Postal Company invests NIS 50m to boost same-day delivery

Israel Postal Company announces purchase of automatic mail sorting equipment which will enable 70 percent of mail processed by company to be sorted automatically.

By RON FRIEDMAN
September 24, 2010 05:45
2 minute read.
Israeli postal workers processing the mail.

311_Israel postal workers. (photo credit: Associated Press)

The Israel Postal Company this week announced the NIS 50 million purchase of automatic mail sorting equipment from Italian firm Elsag Datamat. The new equipment will enable 70 percent of the mail processed by the company to be sorted automatically.

The purchase is part of the IPC’s long-term initiative to improve infrastructure, technological development and automation.

The new machines will be installed in the IPC’s three main sorting centers in Tel Aviv, Haifa and Jerusalem, and will enable same-day service for much of the nation’s mail.

According to Hanan Peretz, IPC’s director of logistics and business development, the new equipment enables hands-free sorting of mail from the moment it arrives in the center till it reaches the mailman’s hands.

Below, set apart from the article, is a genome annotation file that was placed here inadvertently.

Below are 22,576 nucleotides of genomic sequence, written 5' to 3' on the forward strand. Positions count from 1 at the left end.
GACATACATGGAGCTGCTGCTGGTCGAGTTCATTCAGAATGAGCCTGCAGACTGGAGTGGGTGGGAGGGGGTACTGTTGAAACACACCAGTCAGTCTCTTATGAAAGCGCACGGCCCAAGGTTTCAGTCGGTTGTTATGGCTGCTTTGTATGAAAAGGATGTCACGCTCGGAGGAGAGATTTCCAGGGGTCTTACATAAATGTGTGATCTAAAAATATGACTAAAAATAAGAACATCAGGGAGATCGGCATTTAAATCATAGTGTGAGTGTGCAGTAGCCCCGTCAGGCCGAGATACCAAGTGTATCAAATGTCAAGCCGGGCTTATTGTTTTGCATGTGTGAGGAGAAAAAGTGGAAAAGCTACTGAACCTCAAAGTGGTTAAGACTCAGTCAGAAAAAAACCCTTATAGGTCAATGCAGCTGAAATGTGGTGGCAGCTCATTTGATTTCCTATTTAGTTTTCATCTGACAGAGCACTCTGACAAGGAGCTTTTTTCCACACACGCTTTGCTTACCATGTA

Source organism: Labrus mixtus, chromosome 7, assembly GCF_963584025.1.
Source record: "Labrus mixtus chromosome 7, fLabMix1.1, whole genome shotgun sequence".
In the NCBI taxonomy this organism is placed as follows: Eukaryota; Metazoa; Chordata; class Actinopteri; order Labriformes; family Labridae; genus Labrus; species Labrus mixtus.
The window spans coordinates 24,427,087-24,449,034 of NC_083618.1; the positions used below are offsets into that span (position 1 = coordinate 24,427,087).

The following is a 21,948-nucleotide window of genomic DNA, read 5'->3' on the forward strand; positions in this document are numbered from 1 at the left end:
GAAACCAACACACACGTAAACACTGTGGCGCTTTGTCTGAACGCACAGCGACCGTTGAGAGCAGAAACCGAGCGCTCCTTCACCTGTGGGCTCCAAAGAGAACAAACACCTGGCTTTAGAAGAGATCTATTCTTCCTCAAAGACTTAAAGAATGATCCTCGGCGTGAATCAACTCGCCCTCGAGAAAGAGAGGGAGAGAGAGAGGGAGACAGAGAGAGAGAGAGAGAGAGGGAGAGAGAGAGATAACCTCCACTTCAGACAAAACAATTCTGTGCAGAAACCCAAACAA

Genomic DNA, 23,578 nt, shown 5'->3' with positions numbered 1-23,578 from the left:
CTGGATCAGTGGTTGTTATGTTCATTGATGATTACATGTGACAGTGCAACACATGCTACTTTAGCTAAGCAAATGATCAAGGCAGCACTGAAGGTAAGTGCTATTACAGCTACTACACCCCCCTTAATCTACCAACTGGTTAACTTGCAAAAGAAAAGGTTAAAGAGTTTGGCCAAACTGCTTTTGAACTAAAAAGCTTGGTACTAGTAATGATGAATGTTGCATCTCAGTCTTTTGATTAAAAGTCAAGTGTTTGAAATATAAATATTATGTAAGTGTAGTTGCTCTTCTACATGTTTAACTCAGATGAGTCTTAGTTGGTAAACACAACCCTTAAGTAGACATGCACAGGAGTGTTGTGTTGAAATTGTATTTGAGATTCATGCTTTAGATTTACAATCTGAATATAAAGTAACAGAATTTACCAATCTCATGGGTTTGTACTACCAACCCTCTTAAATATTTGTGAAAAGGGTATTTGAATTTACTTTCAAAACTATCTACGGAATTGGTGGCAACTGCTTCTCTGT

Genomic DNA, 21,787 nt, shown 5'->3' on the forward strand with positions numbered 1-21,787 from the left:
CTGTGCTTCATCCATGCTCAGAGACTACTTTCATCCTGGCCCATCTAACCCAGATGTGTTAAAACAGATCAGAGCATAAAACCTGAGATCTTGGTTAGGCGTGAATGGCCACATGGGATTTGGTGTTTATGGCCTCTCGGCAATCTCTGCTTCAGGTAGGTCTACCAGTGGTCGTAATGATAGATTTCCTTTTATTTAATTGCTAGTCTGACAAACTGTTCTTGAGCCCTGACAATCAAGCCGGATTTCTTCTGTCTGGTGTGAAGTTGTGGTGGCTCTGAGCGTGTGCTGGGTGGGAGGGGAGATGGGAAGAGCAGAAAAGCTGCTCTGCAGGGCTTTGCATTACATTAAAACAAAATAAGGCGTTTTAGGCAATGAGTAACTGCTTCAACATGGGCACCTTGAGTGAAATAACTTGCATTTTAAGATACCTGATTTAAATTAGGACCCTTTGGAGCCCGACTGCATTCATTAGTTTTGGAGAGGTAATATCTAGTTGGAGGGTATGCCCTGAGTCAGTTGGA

“The machines can read handwriting and translate it into a code readable by computers, which then sorts it all the way down to the individual mail delivery person’s route or the neighborhood delivery station,” said Peretz. “The purchase allows us to more than double our automatic sorting capabilities, from 30% today to upward of 70% once the machines are installed.

This saves us time and expenses and improves the service to the customer.”

Peretz said that contrary to common belief, the widespread use of electronic mail has not made regular mail obsolete. “The IPC sorts over 2 million articles of mail every day. There are many things that need to get from one place to another and not everything can be done on e-mail.

Today most of the activity is in the business sector and in recent years we have seen an increase in the mailing of promotional information.”

Peretz said that the new equipment would not lead to dismissals in the company, but would allow the reallocation of personnel within the organization.

“Today the IPC employs 7,000 workers. We hope that that number will remain constant in years to come, despite an expansion in activity and a growing population.”

In 2006, the IPC changed from a government-operated service to a government-owned company and in 2007 the industry was opened to competition allowing new players into the mail delivery market. Peretz said that the new purchase enabled the IPC to remain ahead of the competition offering better and quicker service.


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